After the Allied victory, at the birth of the Cold War, Horkheimer and Adorno returned to what by then had become West Germany, while Marcuse remained in the U.S. to research and teach at different universities. After serving the Nuremburg War Crimes Tribunal as researcher for the chief prosecutor, Neumann died tragically in a car accident in Switzerland in 1954. Generally speaking, over time and space, the critical theorists maintained their anti-authoritarian critique of both Western capitalism and Stalinist totalitarianism, in keeping with the third-campist, Trotskyist slogan, “Neither Washington nor Moscow.” Nonetheless, Horkheimer slipped up, as we will see.

Marcuse wrote Soviet Marxism (1958) as one of the first critical treatments of the USSR from within the Marxist tradition, and in One-Dimensional Man (1964), he condemns the mobilization of stifling conformity on both sides of the Iron Curtain. He was a fierce critic of U.S. government policy toward Castro’s Cuba, and of the Vietnam War, as well as a supporter of the May 1968 uprising in France, “Prague Spring” in Czechoslovakia (1968), and the Vietnamese and Chinese Revolutions (Sethness Castro). The same could not be said of Horkheimer, who took a turn for the worse toward life’s end by resisting calls for the Institute to condemn the Vietnam War, celebrating “German-American Friendship Week” in 1967, and going so far as to support the U.S. war on Vietnam as an ostensible means of checking the propagation of Maoist political movements (Jay 13-16, 352-353n30).

Internationalist Principles: Egalitarianism, (Literary) Realism, and Anti-Authoritarianism

Franz A. Rombaud, detail of Sevastopol Panorama (1904)

Along these lines, Rancière’s political theory emphasizes the equal capacity everyone has to intervene in politics, while the literary realist style featured by Lev Nikolaevich Tolstoy in such art-works as “Sevastopol Sketches” (1855), The Cossacks (1863), and War and Peace (1869) condemns the militarism practiced by States in a highly tragic and humanist light. Especially in the protest novel War and Peace, Tolstoy conveys his critique of inter-imperialist war, toxic masculinity, heterosexism, autocratic domination, and class exploitation. Such realism is effectively humanism. Rather than function to rationalize State abuses (in keeping with the “realist” school of international-relations theory), it remains true to Adorno’s concern for the “unbearable physical agony to which individuals are exposed” through atrocities (Adorno 365).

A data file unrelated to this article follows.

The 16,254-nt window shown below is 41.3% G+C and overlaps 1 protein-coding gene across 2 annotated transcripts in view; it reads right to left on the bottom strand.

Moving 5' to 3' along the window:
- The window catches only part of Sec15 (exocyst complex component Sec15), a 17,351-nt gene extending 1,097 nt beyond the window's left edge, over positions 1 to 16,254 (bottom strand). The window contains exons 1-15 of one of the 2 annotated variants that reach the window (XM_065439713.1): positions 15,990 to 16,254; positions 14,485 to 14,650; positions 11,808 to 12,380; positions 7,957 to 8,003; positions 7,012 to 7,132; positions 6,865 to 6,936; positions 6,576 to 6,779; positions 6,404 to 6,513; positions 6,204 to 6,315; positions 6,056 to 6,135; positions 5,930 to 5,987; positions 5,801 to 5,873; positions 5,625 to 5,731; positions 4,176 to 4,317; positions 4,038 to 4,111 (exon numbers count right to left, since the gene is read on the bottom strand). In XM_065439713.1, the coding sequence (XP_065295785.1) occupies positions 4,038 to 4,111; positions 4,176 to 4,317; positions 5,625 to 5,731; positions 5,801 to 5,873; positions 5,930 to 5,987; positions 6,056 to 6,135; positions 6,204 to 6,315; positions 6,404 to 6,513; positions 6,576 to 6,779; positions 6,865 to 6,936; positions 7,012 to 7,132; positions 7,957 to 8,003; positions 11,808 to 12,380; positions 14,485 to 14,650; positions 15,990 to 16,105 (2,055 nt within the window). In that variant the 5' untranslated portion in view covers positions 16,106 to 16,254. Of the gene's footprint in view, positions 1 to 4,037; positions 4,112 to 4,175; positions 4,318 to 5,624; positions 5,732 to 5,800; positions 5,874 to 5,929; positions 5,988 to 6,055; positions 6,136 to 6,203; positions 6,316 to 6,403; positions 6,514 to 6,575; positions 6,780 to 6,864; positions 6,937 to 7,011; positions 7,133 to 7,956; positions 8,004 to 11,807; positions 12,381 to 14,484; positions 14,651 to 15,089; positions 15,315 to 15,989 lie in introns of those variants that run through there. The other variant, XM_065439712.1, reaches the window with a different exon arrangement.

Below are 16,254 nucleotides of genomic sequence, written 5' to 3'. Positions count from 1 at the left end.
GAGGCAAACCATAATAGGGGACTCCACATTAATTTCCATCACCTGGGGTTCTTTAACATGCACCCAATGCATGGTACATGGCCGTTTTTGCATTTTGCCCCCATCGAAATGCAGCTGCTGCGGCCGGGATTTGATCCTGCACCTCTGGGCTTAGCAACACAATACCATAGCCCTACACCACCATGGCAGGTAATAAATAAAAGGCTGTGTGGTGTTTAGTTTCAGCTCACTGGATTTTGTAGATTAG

Historically, anarchist internationalism has involved coordination of and support for self-organized, autonomous movements of peasants and workers. This strategy has been used by anarchists of collectivist, syndicalist, and communist persuasions in the International Workingmen’s Association (IWMA), otherwise known as the First International; the Anarchist St. Imier International; the Anti-Authoritarian International; and the International Workers’ Association (IWA-AIT), which continues organizing to this day (Graham). Anarchist internationalists have also supported armed struggle against oppression across borders in many different contexts, such as the nineteenth-century Polish uprisings against Tsarist domination; the Paris Commune of 1871; the popular Cuban struggle against Spanish and U.S. imperialism; the Mexican, Russian, and Spanish Revolutions; the French Resistance to Nazi occupation; both the Algerian independence movement, as well as those French soldiers who deserted their posts during the Algerian War (1954-1962); the neo-Zapatista struggle for indigenous autonomy (1994-present); and the Syrian and Rojava Revolutions of the past decade (Cappelletti; Porter).

On the one hand, in stark contrast to Marxist-Leninists, anti-authoritarian internationalists have typically striven to remain distant from “anti-imperialist,” national-socialist, and/or state-capitalist regimes, such as the Soviet Union, Nazi Germany, or the People’s Republic of China. That being said, Noam Chomsky effectively supported the Khmer Rouge, who in the late 1970’s killed millions in just three and a half years, before hailing its ouster by the Vietnamese after the fact as a striking example of humanitarian intervention.1 However much Chomsky’s contrarian approach has harmed the left’s relationship to real-life atrocities, inspiring the denialism of today, it should be taken as anomalous among anti-authoritarians (Anthony; Chomsky). On the other hand, anarchists have also generally maintained our independence from liberal Western governments, although the track records of the German theorist Rudolf Rocker—who abandoned anarcho-syndicalism for what he called “libertarian revisionism” at life’s end—and of the French unionist Georges Sorel—who proposed a marriage of revolutionary syndicalism with ultra-nationalism as a strategy to destroy bourgeois society, but instead ended up inspiring Fascism—provide important lessons in this sense, for both reformists and revolutionaries (Bernardini 7; Sternhell).